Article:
- Bio: As a research scientist at the Allen Institute for AI (AI2), Ashish Sabharwal works on semi-structured knowledge representations and scalable reasoning mechanisms. He is interested in building systems that have a formal underpinning and that can incorporate human insight and biases, learn from limited amounts of data, leverage large knowledge sources, and provide some form of explanation or reasoning supporting a conclusion. His research pushes the boundaries of inference techniques in combinatorial and probabilistic spaces, graphical models, and discrete optimization, and uses advances in these core methods to help solve key challenges in machine intelligence, particularly involving natural language understanding and reasoning. Prior to joining AI2, Ashish spent over three years at IBM Watson and five years at Cornell University, after obtaining his Ph.D. from the University of Washington in 2005. Ashish has co-authored over 90 publications, was on the IBM team that won in SAT Competitions in 2011-2013, and has been the recipient of six best paper awards and runner-up prizes at venues such as AAAI, UAI, and IJCAI.
- Question Answering that requires reasoning, common-sense and deeper understanding of the world [slides]
- Speaker: Chitta Baral
- Abstract: In recent years several Question answering challenges have been proposed to benchmark progress in specific AI disciplines (such as nature language understanding and image understanding) as well as general AI. This includes the Winograd Schema Challenge that has been proposed as an alternative to the Turing test. It seems many of these challenges require reasoning, common-sense, and deeper understanding of the world. In this talk we will discuss some of these challenges and point out aspects of these challenges that necessitate reasoning and common-sense knowledge. We will also discuss our thoughts on common-sense knowledge acquisition and various kinds of reasoning needed for various different forms of knowledge.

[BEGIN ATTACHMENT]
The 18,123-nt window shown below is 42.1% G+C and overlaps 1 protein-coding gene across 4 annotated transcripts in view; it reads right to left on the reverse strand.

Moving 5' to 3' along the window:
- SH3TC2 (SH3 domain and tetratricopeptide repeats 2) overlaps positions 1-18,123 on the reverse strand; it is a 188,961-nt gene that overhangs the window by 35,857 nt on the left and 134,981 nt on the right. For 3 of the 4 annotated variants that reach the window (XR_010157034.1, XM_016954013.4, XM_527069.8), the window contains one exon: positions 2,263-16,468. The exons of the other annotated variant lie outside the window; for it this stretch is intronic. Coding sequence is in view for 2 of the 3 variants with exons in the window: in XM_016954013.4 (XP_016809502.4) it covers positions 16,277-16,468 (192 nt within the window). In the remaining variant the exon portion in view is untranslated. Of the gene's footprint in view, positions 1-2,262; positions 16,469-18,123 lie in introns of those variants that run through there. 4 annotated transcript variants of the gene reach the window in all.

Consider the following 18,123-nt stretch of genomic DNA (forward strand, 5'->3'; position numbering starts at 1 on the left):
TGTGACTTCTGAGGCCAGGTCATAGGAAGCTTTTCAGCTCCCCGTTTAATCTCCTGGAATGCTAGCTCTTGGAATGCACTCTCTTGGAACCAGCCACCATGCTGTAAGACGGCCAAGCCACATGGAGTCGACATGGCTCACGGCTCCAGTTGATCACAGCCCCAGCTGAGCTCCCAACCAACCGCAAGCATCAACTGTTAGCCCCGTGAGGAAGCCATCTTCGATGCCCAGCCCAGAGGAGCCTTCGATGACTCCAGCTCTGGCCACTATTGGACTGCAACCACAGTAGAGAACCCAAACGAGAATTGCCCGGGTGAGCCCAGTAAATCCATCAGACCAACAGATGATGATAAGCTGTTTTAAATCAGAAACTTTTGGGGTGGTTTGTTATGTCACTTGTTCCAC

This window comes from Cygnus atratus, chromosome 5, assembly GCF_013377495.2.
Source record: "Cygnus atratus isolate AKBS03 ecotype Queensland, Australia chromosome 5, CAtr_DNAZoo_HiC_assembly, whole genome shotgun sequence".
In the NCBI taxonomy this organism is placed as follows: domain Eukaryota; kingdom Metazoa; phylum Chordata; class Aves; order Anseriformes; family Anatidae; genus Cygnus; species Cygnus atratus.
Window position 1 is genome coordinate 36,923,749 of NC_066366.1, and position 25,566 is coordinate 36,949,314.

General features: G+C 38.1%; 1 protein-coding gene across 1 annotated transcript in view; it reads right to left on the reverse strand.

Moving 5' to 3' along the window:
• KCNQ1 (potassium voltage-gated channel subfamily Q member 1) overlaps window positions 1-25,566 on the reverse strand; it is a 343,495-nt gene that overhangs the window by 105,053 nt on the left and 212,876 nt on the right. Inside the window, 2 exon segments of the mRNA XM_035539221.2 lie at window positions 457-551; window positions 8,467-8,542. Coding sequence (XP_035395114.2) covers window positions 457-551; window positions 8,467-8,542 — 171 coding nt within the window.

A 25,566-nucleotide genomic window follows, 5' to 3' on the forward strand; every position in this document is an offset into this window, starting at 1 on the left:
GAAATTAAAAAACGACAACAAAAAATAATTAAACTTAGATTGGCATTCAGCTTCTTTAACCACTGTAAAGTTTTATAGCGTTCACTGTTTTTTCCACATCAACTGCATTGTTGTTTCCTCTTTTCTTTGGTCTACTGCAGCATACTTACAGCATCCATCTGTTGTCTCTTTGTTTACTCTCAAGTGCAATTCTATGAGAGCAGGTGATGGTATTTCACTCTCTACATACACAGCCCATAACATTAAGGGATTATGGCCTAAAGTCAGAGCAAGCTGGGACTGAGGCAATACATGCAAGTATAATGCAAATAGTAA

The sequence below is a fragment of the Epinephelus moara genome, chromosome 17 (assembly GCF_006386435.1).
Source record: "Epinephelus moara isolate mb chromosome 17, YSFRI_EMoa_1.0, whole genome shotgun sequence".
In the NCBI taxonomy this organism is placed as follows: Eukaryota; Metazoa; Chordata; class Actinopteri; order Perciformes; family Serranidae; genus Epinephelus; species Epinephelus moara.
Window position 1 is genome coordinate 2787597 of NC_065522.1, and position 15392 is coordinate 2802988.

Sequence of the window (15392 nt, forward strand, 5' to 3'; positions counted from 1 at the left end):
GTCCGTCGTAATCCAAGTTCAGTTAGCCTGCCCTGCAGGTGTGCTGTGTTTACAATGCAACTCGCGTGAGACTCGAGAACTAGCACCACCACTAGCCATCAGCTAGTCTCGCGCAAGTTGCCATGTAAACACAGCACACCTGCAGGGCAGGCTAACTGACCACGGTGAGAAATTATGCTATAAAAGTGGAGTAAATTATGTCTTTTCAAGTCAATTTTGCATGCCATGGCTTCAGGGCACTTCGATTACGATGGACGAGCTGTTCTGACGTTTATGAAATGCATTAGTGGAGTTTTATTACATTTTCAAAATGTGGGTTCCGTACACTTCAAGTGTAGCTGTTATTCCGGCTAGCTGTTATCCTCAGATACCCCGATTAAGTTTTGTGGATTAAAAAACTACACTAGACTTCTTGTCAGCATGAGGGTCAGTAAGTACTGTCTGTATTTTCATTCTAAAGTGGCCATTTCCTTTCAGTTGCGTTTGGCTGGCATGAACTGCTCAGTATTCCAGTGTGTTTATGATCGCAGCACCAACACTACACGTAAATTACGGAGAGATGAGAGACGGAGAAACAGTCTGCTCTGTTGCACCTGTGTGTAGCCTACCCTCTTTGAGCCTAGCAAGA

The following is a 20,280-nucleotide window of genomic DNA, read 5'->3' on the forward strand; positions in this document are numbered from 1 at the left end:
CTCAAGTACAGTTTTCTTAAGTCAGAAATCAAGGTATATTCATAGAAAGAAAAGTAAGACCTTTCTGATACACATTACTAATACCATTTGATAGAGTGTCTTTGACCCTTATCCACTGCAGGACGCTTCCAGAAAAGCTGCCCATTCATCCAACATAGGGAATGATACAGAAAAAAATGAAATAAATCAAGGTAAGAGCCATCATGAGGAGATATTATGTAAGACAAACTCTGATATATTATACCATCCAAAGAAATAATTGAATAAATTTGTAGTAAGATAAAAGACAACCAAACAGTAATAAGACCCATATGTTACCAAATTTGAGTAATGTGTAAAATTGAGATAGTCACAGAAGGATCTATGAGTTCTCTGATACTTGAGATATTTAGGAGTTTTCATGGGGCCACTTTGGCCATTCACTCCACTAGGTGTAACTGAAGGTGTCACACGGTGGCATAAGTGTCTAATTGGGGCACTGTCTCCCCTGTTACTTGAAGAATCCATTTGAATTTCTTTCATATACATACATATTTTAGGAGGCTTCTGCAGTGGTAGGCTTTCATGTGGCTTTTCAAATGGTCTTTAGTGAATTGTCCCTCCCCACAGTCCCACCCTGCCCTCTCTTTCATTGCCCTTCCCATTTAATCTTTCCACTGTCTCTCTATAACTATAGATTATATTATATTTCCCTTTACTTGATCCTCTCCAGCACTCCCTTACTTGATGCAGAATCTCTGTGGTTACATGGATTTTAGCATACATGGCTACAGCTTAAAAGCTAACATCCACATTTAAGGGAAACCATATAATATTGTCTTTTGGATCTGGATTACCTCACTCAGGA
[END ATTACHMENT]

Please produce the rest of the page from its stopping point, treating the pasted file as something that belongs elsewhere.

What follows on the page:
- Integrating Careful Reasoning and Learning for CQA [slides]
- Speaker: Michael Witbrock
- Abstract: Despite tremendous progress in AI, our most advanced systems are relatively narrow and far from their full potential. At IBM Research AI, our goal is to push the boundaries of AI by moving away from opaque, task-specific, end-to-end models, and toward explainable, multi-task models that learn and reason in human-like ways. To advance toward this goal, we are exploring prospects for integrating deep learning with careful and deliberate reasoning. Such hybrid systems can combine the benefits of deep learning (highly specialized skills from the abundance of data available to us) with the benefits of reasoning, including the acquisition of portable, explainable skills that can be shared and communicated with human collaborators. We believe that this area, and reasoning in particular, is ripe for rapid progress. In this talk, we share our progress combining these approaches in complementary ways. Specifically, we have found that deep learning over structured knowledge representations (such as graphs or logical clauses) can be used not only for end-to-end question answering systems, but also for question answering or reasoning subtasks, like natural language entailment, link prediction, and premise selection. We are also using neural networks for rule induction and theory learning, which can be used for downstream explainable symbolic reasoning. Moving forward, we believe that a commitment to broad, composable skills and representations will be essential to tackling other forms of complex problem solving.